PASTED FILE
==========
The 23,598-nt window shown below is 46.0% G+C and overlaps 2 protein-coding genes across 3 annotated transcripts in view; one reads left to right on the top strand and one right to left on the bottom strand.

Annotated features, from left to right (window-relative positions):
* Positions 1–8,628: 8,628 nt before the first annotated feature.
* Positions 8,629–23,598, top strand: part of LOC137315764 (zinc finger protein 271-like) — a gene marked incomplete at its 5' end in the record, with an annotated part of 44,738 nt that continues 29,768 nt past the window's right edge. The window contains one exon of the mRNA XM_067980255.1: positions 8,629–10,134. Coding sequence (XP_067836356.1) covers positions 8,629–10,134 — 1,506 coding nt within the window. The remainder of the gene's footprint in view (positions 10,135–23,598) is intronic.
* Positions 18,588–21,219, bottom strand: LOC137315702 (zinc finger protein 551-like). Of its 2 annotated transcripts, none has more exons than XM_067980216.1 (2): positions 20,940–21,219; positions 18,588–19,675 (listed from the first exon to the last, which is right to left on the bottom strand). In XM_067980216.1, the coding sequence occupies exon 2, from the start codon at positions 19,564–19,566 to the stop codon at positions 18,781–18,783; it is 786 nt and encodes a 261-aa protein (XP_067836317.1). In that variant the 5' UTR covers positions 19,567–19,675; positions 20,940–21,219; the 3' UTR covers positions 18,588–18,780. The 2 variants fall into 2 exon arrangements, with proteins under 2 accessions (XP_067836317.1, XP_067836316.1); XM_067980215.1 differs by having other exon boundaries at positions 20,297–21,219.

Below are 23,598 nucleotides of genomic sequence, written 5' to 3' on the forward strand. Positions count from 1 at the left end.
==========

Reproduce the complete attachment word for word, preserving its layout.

The 23,598-nt window shown below is 46.0% G+C and overlaps 2 protein-coding genes across 3 annotated transcripts in view; one reads left to right on the top strand and one right to left on the bottom strand.

Annotated features, from left to right (window-relative positions):
* Positions 1–8,628: 8,628 nt before the first annotated feature.
* Positions 8,629–23,598, top strand: part of LOC137315764 (zinc finger protein 271-like) — a gene marked incomplete at its 5' end in the record, with an annotated part of 44,738 nt that continues 29,768 nt past the window's right edge. The window contains one exon of the mRNA XM_067980255.1: positions 8,629–10,134. Coding sequence (XP_067836356.1) covers positions 8,629–10,134 — 1,506 coding nt within the window. The remainder of the gene's footprint in view (positions 10,135–23,598) is intronic.
* Positions 18,588–21,219, bottom strand: LOC137315702 (zinc finger protein 551-like). Of its 2 annotated transcripts, none has more exons than XM_067980216.1 (2): positions 20,940–21,219; positions 18,588–19,675 (listed from the first exon to the last, which is right to left on the bottom strand). In XM_067980216.1, the coding sequence occupies exon 2, from the start codon at positions 19,564–19,566 to the stop codon at positions 18,781–18,783; it is 786 nt and encodes a 261-aa protein (XP_067836317.1). In that variant the 5' UTR covers positions 19,567–19,675; positions 20,940–21,219; the 3' UTR covers positions 18,588–18,780. The 2 variants fall into 2 exon arrangements, with proteins under 2 accessions (XP_067836317.1, XP_067836316.1); XM_067980215.1 differs by having other exon boundaries at positions 20,297–21,219.

Below are 23,598 nucleotides of genomic sequence, written 5' to 3' on the forward strand. Positions count from 1 at the left end.